If you could go back and do your degree again, is there anything you’d change? Subject choice? Time management? Internships?
Honestly, I would love to go back and tell Monash Jessica to just calm down a bit. I was so driven and terrified of failing that it might have been nice to have gone a little bit gentler on myself, and not expected perfection on every assignment and task. I think I would have ultimately learned a few crucial lessons earlier that way. I still struggle with perfectionism with my writing, which is such a wanky thing to say, but perfectionism is the death of all writing. You must be able to fail. And even more importantly be receptive to feedback and criticism – they and the people that deliver them are just as important to your writing as anything else. It would have been nice to have allowed myself that space during my time at Monash, and to have gotten involved in more on-campus activities, to have a bit more fun.
What skill (or skills) would you recommend students touch up on before getting into the industry?
Make films! Write them, direct them, put them together. Try it on iPhones, borrow a camera, do whatever you must to have a go. You quickly learn what looks and sounds good and there’s no better lesson in screenwriting than hearing and seeing your words in the hands and mouths of actors. It becomes exhilaratingly clear what works and what doesn’t when you see it on film.
Further study of your craft is always a good idea, but not always necessary. I completed my Master of Fine Arts in writing at NIDA (National Institute of Dramatic Arts), and that was invaluable in terms of working on my craft and meeting like minded and industry people. It also taught me how to meet real world briefs and deadlines.
The (dreaded) networking is also a must. This isn’t as scary as you imagine. It’s good to know and remember early on, that people are just people. If you can approach them with the attitude that no matter how important or high up they are in the industry that they are exactly like you, honestly the worst thing they can do is say no. So say hello at events (not going to lie, that can be terrifying), say something genuine about their work, be friendly, engaged and upfront. Emails and phone calls are another great way to connect with someone, no matter their position. A lot of the opportunities I’ve received have come off the back of a genuine communication to someone that I don’t know to say hey, I like your work, can I buy you a coffee and ask you some advice? You’d be surprised by how often that works.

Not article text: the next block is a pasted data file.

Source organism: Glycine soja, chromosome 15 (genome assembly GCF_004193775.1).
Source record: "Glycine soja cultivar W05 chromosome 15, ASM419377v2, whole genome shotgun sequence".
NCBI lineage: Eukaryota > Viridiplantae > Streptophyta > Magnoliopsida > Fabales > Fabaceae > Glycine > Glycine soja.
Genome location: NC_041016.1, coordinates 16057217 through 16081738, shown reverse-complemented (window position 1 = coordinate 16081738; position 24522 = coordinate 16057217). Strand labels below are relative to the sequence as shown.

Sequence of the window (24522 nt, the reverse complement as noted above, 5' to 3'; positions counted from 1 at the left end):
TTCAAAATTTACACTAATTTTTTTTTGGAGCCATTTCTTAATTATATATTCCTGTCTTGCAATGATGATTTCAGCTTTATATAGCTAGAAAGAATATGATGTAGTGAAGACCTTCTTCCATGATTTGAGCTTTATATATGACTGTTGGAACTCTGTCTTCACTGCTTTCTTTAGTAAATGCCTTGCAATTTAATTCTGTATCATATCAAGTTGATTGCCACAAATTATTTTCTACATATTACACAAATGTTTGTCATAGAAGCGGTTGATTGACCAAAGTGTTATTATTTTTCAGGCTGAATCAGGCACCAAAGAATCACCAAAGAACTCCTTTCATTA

When you were little, what was your dream job?
I dreamt of being a veterinarian and spending all day every day with animals on a big farm somewhere. Now I have two boisterous cats in a tiny city apartment and just chase cute dogs around the neighbourhood for pats.
What is your dream job now?
To be a successful screenwriter/my generation’s Nora Ephron. I would also settle for Chief Cat Petter. If there was ever such a job to exist.
Who do you look up to most in the industry?
I am lucky to have met and worked with incredible writers such as Samantha Strauss (Dance Academy), Alice Bell (Offspring, The Beautiful Lie), Judi McCrossin (The Wrong Girl, The Time of Our Lives) and producers Leanne Tonkes and Amanda Higgs. These women inspire and encourage me with their sheer passion, talent, generosity and fierceness. I have also long admired the writer Andrew Knight (Sea Change, Rake, Jack Irish, The Water Diviner, Hacksaw Ridge) and I was incredibly lucky to work with him on Jack Irish. He is as amazing as I imagined. He is one of the funniest people I’ve met and has an incredible ability to pull complex ideas and plot threads into riveting stories.
Have you kept in touch with any of your fellow alumni?
I’m still great friends with several of my Honours cohort. There’s nothing like some serious academic pressure to bond people for life. My cohort has gone on to do some truly incredible and interesting things with their lives and I’m immensely proud to know them and to have shared such an intense time of our lives together.
What’s your coffee order?